Ego and Mindfulness, by Corrado Pensa

Statue of Buddha in Vietnam

Image via Wikipedia

I would like to consider the words of Buddhadhassa Bhikkhu when he said that many people suffer mental disorders, but a much more common disease is a spiritual disease which goes by the name of ‘me’ or ‘mine’. Most of us, it seems, need to work to be healed from this illness.

What is it, then, that we usually refer to in this way? What is it that we call ‘ego’, ‘me’, or ‘mine’? Ego is the totality of what is classically called ‘afflictions’, the afflictions being attachment, aversion, and ignorance; ego is our deep habit for attachment, aversion and ignorance. In other words, ego is being attached to attachment, being attached to aversion, being attached to ignorance. Unless we taste real peace, we tend to be attached to desire. We see desire as having a value in itself, something energetic, as something which can for a while take us from our boredom and depression, etc.

Unless we taste some inner stability which gives us a little more clarity and perspective, we are easily attached to our several forms of aversion. We think we don’t care about the many resentments we have against other people, or against ourselves, and then we go into retreat and start seeing a mass of aversion. The most important thing we begin to see, however, is not the aversion itself, but that we are holding onto it as though it were a treasure and we are afraid of letting this treasure go; we are afraid that if we lose this important thing, if we start letting go of this resentment or aversion, then we shall lose our identity.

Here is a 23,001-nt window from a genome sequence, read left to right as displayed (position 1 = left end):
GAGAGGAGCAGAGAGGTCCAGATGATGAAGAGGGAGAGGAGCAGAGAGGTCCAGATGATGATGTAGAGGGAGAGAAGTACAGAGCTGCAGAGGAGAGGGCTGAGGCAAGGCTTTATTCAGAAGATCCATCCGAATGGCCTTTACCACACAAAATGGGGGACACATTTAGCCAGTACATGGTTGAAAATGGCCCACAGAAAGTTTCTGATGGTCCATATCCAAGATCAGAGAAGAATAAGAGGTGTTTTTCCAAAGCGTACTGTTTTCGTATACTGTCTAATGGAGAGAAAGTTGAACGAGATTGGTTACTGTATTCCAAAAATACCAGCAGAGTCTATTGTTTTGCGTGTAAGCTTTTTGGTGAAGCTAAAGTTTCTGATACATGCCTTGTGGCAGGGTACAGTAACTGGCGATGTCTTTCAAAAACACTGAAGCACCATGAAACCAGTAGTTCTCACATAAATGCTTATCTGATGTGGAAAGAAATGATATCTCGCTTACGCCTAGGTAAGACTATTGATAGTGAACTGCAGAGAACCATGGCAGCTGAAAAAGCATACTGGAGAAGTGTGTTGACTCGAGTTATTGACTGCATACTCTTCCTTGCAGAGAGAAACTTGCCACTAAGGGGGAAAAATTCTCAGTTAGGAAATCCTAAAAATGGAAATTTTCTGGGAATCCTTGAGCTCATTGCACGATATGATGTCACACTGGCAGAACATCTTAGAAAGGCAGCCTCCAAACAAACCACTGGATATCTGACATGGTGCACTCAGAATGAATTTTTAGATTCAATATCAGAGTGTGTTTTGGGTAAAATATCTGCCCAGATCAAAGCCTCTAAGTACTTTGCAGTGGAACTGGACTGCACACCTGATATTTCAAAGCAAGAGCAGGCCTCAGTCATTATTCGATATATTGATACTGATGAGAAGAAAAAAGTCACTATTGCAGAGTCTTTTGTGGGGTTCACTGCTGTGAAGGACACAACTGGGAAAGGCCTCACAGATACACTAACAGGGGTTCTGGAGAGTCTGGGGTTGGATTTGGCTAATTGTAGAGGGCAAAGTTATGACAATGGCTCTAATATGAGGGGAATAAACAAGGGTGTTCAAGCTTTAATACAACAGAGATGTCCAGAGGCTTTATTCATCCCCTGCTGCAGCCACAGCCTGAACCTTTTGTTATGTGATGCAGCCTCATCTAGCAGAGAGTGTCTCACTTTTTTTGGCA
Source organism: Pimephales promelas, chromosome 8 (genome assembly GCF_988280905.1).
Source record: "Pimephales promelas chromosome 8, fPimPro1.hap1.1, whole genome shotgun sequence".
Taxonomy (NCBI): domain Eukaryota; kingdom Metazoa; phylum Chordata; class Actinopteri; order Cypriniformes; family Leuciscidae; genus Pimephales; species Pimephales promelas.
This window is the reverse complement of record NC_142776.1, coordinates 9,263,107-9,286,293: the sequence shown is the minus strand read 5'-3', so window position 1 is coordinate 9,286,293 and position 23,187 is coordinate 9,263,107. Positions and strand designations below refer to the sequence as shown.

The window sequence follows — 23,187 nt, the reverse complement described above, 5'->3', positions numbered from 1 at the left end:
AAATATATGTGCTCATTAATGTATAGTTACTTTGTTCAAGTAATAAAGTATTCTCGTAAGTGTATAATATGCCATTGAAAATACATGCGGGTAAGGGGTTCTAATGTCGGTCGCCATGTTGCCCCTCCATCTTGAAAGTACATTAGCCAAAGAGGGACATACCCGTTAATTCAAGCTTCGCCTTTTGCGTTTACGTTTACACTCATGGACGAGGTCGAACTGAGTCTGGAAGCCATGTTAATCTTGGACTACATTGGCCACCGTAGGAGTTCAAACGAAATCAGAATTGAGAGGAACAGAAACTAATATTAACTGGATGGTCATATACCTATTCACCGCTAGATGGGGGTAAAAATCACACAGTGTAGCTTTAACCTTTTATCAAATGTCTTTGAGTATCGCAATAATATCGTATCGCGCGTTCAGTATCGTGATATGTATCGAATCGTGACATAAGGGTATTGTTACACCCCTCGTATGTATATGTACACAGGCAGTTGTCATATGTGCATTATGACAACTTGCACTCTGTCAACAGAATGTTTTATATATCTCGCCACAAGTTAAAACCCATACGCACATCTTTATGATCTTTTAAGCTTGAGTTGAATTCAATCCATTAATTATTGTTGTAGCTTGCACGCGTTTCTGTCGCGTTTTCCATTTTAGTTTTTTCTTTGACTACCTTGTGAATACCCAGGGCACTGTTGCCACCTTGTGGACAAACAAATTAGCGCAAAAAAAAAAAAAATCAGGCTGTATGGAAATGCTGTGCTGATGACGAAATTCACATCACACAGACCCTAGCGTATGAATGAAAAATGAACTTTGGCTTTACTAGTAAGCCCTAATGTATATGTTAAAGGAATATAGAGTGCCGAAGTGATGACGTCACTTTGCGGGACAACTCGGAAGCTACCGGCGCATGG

Sometimes when we hear the words ‘let go’ we think that means letting go of something fascinating. That is true to a certain extent, but much of what is meant by ‘letting go’ is related to what is painful. Out of a deep habit, we are attached to many forms of aversion, which is to say, we are attached to many forms of suffering, and we hold onto them. We are also attached to ignorance. We may know, for example, that being recollected, being mindful, is a good thing; we know we have never regretted being mindful, and yet we choose to drift along with a total lack of mindfulness. Isn’t that attachment to ignorance? Isn’t that yielding to the momentum of unawareness and to its power and strength?

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